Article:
In movies, the military is often portrayed as a hyper-secure workplace with soldiers performing their tasks like cogs in a well-oiled machines.
Reality is much different.
Fort Bragg was the home of a civilian “con-artist” who tricked his way into living in the barracks along with other soldiers, reports The Fayetteville Observer, citing a 100-page investigation released by the U.S. Army after the newspaper filed a Freedom of Information request.
Fort Bragg isn’t supposed to be some podunk operation. It is one of the largest military installations on earth and home to the Army’s airborne forces, Special Forces, and the U.S. Army Forces Command. And it’s where the Braves and Marlins will play July 3.
The civilian was living on the base for several months pretending to be an explosive ordnance disposal specialist for A Company, 1st Battalion, 3rd Special Forces Group, but, according to the Army, has no record of military service.
He got out of drills and other chores by claiming he was attending a top-secret school on the base.
The Army didn’t reveal the man’s name, but the newspaper did a little digging and says he’s Triston Marquell Chase, a 20-year-old who has racked up at six felony charges since 2014 in just one N.C. county.
The Observer said Chase is accused of stealing a credit card and ordering a pizza. He’s also accused of stealing a Sig Sauer P-225 handgun, a Mossberg 500A shotgun, a large survival knife and electronics.
The civilian’s unusual living arrangement was discovered after he was confronted Dec. 12 by military police in the parking lot of an on-base KFC.
The man we will henceforth refer to as Chase identified himself to police as a “barracks noncommissioned officer,” the Observer says. Military police said he was slurring his speech, unable to balance himself and his eyes were red, watery and bloodshot. He said “Yeah, I’m wasted,” while taking a breathalyzer test.
Police found three different identification cards on the man, but none matched the registered owner of the Chevrolet Impala he was driving.
Chase was charged with DUI, resisting arrest, open container, driving with a suspended license and underage consumption of alcohol. He was released on his own recognizance along with a female passenger, who was not charged.
Military police who informed the 3rd Special Forces Group of the DUI arrest were told there was no record of such a soldier.
An officer launched an investigation and found the soldier who owned the towed Impala and had loaned it to Chase. The soldier said the mystery man was often seen near the base’s motor pool.
The officer found Chase “outside [the barracks] with six soldiers standing in formation.”
When the officer told Chase he needed to speak with him, he said he was busy because “my supervisor told me to get these guys straight.”
When asked for ID, he presented the card of another soldier and said he was ” just arrived to 3rd Group from Delta Company, 82nd Airborne Division,” which, according to the officer, made no sense at all.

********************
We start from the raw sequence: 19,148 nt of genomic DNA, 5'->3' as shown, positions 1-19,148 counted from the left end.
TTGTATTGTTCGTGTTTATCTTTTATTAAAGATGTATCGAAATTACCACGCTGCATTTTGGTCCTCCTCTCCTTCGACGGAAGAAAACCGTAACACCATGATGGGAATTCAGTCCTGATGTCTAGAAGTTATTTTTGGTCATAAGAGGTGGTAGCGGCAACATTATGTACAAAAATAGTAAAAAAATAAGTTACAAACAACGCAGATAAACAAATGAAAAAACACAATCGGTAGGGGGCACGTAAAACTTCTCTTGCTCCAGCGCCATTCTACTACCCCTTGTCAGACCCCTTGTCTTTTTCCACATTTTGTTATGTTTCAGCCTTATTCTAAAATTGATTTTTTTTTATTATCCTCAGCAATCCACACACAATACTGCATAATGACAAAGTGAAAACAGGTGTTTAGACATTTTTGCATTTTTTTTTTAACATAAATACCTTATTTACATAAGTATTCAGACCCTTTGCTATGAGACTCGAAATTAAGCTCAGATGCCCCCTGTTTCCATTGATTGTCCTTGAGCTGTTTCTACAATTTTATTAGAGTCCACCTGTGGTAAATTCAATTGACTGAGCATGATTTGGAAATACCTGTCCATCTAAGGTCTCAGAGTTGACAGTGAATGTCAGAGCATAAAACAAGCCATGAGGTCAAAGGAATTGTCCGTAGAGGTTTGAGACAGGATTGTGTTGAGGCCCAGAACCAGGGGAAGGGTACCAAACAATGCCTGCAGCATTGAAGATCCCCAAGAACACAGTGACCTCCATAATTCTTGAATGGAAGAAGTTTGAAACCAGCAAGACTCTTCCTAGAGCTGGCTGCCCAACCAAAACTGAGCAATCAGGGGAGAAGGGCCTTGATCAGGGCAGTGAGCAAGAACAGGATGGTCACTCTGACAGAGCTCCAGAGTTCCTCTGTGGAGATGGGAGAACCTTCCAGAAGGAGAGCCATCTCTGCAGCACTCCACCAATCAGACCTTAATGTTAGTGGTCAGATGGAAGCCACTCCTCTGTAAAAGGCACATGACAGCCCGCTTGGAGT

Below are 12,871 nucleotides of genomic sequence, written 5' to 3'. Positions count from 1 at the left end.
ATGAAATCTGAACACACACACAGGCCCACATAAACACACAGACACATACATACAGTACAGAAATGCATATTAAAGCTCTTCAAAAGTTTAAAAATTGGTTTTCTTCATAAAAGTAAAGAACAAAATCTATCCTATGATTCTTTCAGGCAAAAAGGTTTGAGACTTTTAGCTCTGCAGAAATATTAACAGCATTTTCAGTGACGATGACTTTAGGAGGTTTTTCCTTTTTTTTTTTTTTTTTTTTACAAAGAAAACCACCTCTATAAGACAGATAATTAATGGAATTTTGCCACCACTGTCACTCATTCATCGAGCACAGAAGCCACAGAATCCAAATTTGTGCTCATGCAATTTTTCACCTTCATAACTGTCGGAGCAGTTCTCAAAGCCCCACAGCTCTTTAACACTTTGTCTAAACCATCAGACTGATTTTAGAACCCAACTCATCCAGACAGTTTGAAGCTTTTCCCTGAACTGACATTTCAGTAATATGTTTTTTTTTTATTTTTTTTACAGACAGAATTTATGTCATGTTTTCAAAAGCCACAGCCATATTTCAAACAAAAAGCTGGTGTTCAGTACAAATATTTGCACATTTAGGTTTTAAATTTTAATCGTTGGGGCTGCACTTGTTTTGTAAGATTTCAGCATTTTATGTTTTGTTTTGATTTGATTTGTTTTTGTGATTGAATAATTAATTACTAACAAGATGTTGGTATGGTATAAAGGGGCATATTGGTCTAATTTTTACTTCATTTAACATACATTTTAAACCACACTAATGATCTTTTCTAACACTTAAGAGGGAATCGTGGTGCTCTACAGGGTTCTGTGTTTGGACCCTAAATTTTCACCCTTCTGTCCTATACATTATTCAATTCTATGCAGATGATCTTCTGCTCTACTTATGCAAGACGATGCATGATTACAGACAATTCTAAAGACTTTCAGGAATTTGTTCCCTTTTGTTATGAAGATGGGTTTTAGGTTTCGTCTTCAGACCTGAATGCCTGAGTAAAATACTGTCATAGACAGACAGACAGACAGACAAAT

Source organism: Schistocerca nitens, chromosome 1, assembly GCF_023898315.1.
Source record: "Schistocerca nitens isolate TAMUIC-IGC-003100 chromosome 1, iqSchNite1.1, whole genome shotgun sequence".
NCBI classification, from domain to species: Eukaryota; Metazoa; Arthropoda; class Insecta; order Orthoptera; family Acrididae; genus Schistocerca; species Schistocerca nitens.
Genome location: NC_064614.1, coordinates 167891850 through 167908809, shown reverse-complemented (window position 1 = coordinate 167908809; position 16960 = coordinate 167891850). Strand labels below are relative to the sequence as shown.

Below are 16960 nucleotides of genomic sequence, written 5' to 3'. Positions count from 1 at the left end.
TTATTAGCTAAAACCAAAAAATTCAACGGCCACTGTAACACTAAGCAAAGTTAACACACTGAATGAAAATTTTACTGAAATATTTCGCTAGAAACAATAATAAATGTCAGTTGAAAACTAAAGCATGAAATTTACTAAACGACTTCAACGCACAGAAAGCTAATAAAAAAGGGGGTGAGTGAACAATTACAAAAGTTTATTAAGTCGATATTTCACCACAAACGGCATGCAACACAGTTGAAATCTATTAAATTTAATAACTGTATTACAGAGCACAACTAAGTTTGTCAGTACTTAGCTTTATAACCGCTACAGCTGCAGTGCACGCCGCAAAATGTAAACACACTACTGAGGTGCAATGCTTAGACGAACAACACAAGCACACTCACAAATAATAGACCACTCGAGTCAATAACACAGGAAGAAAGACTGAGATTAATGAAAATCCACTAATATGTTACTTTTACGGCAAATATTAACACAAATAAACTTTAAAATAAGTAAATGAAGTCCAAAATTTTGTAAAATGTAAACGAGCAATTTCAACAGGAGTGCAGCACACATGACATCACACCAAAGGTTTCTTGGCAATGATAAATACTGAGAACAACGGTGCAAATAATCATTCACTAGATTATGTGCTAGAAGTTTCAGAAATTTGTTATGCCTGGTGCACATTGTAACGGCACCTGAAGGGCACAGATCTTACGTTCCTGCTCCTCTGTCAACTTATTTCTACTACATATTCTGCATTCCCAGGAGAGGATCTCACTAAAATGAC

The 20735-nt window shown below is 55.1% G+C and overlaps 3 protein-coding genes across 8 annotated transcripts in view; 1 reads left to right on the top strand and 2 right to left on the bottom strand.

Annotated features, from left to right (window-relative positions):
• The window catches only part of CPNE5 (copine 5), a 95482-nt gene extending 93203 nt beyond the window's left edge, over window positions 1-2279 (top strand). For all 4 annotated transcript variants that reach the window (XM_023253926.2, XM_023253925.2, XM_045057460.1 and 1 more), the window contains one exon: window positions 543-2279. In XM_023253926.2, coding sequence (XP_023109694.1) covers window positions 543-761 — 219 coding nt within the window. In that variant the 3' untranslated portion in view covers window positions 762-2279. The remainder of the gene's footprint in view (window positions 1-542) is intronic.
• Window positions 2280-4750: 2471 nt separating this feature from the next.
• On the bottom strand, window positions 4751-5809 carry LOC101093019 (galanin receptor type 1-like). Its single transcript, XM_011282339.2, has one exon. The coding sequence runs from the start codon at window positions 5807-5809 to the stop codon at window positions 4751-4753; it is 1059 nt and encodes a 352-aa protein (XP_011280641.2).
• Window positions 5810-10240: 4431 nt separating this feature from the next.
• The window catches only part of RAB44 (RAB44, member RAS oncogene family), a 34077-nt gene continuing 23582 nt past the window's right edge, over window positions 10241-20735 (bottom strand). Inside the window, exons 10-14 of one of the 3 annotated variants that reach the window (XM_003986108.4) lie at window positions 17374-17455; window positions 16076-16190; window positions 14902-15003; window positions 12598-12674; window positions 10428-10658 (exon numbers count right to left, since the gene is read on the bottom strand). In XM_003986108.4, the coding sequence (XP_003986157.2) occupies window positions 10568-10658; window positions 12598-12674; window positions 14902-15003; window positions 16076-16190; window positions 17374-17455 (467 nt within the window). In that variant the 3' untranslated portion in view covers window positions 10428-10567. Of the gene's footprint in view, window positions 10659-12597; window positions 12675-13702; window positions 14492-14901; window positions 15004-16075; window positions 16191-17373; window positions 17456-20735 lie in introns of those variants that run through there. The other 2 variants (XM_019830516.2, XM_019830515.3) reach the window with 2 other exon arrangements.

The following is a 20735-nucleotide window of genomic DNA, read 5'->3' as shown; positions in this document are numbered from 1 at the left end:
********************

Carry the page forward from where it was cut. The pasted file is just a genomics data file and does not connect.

Chase was arrested and charged with criminal trespassing.
The officer later learned Chase was given a key to a third-floor barracks room by someone who thought he was homeless. Chase became such a familiar presence at the barracks he was often seen conducting room inspections and assigning rooms to new soldiers.
Soldiers said women often visited the civilian’s room and brought him food.
The security system outside the barracks was broken.
The investigation revealed the barracks manager had lost track of room keys and “didn’t have a clear answer on the accountability practices.”
New keys for 26 rooms had to be made because they couldn’t be found.
Another soldier who loaned Chase his car said living in the barracks is “a disaster.”
“Security is nonexistent in any way, shape or form. There literally is none at all. There is also zero accountability for anything. Zero for rooms, people, equipment, property, etc,” the solder said in the investigation.
The Army says they have it under control.
“The leadership continues to address security shortfalls identified in the [investigation]. To the extent the ongoing criminal investigation identifies other security shortfalls, it is premature to respond,” the Special Operations Command Public Affairs Office said. “We need to stress that we are constantly working to ensure the safety of our soldiers, both deployed and at home.”
Unfortunately, pretending you have military service is rather common. But, as military.com points out, most pretenders don’t go to active military bases and take over barracks and lead formations, like Chase.
Some say they are a Green Beret and fatally botch a civilian rescue mission.
Some recruit Chinese immigrants and tell them they will serve in the “special forces” and be given U.S. citizenship.
And at least one has claimed to have earned a Silver Star and gotten a sweet gig with Fox News as a military expert.
It’s getting to where you can’t trust anyone, or the movies — or military base security.